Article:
IELTS scores all four skills, listening, reading, writing and speaking. It also provides an overall band score from ‘band 1’ (non-user) to ‘band 9’ (expert user). Thus IELTS is much more than a pass/fail test as it shows you exactly where you are in terms of English language skills. It is also one of the shortest English language tests. The test format includes listening: 30 minutes (+ 10 minutes transfer time), reading: 60 minutes, writing: 60 minutes and speaking: about 15 minutes. The listening, reading and writing parts are completed in a single session of 150 minutes without a break. The speaking test can be scheduled up to seven days before or after. IELTS is a paper-based test. Test-takers use wireless headsets to listen to audio for the listening portion and mark answers on a scoring sheet. All applicants at a center attempt the same portions of the test at the same time. A single center may have hundreds of seats. Also, unlike some other tests the sections do not overlap. The speaking assessment takes place as a one-to-one interview with an examiner in an interview room. The preparation materials include a variety of accents and writing styles to minimize bias.

Some critics claim that due to the human evaluation of IELTS there is some bias and test scores are not standardized across centers. Regardless, the acceptance and recognition of IELTS scores remains high worldwide. There used to be a 90 day period before one could re-take the test but this has been discontinued. Test scores remain valid for two years.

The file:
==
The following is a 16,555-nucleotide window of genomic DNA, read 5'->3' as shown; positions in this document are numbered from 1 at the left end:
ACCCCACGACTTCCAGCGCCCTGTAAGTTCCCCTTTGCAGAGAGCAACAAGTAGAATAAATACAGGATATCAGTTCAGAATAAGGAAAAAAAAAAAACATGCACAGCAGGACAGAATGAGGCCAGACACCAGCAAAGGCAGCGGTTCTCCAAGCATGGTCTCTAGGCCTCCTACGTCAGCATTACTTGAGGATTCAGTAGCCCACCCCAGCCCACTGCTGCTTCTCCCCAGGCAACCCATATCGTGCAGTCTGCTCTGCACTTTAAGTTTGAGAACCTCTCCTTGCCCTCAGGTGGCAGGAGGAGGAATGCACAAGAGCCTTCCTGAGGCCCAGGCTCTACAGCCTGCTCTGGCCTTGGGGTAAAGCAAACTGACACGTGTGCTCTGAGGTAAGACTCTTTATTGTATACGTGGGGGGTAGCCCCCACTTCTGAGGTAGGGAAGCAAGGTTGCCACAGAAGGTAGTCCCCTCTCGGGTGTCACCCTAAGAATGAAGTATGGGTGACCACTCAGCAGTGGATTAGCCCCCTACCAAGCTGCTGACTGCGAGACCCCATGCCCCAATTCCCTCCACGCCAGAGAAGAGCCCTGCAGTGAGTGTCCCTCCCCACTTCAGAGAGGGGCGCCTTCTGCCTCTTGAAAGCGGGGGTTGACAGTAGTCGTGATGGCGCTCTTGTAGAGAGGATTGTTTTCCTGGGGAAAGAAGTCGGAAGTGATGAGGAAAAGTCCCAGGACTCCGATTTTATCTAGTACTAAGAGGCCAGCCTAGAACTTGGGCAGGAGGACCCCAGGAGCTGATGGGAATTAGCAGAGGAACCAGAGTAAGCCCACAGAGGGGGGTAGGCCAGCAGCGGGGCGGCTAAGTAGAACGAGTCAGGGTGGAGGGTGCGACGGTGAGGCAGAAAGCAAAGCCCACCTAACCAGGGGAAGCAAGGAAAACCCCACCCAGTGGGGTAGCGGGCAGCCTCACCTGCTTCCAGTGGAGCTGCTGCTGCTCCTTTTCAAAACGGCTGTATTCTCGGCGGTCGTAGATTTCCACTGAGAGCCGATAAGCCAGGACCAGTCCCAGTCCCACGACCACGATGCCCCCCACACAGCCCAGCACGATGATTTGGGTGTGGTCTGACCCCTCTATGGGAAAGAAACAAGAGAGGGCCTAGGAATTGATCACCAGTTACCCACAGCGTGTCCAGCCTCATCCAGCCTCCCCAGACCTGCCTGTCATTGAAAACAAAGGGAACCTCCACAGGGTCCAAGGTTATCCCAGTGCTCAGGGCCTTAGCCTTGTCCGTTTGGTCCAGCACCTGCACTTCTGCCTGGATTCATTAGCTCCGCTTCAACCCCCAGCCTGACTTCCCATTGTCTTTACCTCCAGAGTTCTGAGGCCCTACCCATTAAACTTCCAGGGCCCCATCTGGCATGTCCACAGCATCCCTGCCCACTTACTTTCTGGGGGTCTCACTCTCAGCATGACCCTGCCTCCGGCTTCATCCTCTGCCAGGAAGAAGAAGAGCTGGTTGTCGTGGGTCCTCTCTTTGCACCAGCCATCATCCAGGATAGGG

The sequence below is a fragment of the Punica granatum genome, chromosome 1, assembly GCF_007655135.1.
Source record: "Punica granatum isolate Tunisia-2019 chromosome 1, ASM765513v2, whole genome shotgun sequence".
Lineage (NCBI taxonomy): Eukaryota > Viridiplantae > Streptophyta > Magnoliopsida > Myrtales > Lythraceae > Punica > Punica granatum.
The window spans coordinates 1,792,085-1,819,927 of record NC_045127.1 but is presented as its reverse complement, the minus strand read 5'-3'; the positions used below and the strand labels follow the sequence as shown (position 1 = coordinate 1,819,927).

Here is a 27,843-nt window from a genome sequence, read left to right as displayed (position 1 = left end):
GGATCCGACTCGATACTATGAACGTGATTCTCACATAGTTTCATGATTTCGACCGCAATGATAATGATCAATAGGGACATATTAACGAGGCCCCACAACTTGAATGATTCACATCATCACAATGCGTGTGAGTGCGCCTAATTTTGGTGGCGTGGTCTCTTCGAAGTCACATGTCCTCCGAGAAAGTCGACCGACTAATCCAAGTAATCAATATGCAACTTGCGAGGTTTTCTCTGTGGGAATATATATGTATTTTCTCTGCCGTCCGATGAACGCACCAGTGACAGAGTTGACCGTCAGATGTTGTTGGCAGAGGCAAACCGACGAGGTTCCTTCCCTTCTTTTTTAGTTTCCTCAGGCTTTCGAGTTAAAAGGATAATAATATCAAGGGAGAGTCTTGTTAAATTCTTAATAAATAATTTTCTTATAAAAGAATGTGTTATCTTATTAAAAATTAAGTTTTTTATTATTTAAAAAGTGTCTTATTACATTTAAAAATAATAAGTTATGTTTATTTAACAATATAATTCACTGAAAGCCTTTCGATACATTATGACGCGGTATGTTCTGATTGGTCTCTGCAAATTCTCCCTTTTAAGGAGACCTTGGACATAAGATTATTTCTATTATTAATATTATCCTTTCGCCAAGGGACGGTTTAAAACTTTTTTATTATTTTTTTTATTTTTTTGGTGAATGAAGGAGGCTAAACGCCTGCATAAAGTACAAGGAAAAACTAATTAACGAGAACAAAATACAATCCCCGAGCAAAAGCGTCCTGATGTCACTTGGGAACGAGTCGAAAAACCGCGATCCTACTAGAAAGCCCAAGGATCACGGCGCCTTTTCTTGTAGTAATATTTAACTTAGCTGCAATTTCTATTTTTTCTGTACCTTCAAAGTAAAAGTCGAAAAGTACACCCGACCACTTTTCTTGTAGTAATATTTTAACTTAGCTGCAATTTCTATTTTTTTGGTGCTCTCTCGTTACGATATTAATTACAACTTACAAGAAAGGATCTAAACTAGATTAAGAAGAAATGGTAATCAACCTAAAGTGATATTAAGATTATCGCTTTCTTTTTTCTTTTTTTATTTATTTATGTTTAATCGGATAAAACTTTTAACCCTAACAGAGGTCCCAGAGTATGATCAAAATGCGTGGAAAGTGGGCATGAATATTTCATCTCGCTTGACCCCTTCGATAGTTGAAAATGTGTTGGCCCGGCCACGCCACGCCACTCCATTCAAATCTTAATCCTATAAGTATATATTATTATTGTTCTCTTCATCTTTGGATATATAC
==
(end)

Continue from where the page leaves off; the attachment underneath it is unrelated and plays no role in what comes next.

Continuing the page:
Test of English as a Foreign Language (TOEFL) Internet-based test (IBT) is arguably the second most popular English language proficiency test in the world after IELTS. Before 2005 TOEFL was administered as a computer-based test (CBT) and paper-based test (PBT). TOEFL is managed by the world’s largest private nonprofit educational testing and assessment organization called Educational Testing Service (ETS).

TOEFL is available in multiple versions such as the Institutional Testing Program (ITP) and TOEFL Junior tests. Before registering for TOEFL it is best to check with the organization that has asked for your test scores and establish the correct version. TOEFL is conducted more than 50 times a year or almost once every week at larger test centers.

The reading and listening portions of TOEFL may include extra questions that do not count toward the total score. ETS has shared good reasoning for this format. The listening and speaking sections include English, North American, New Zealand and Australian accents since one may find these during studies at a foreign university.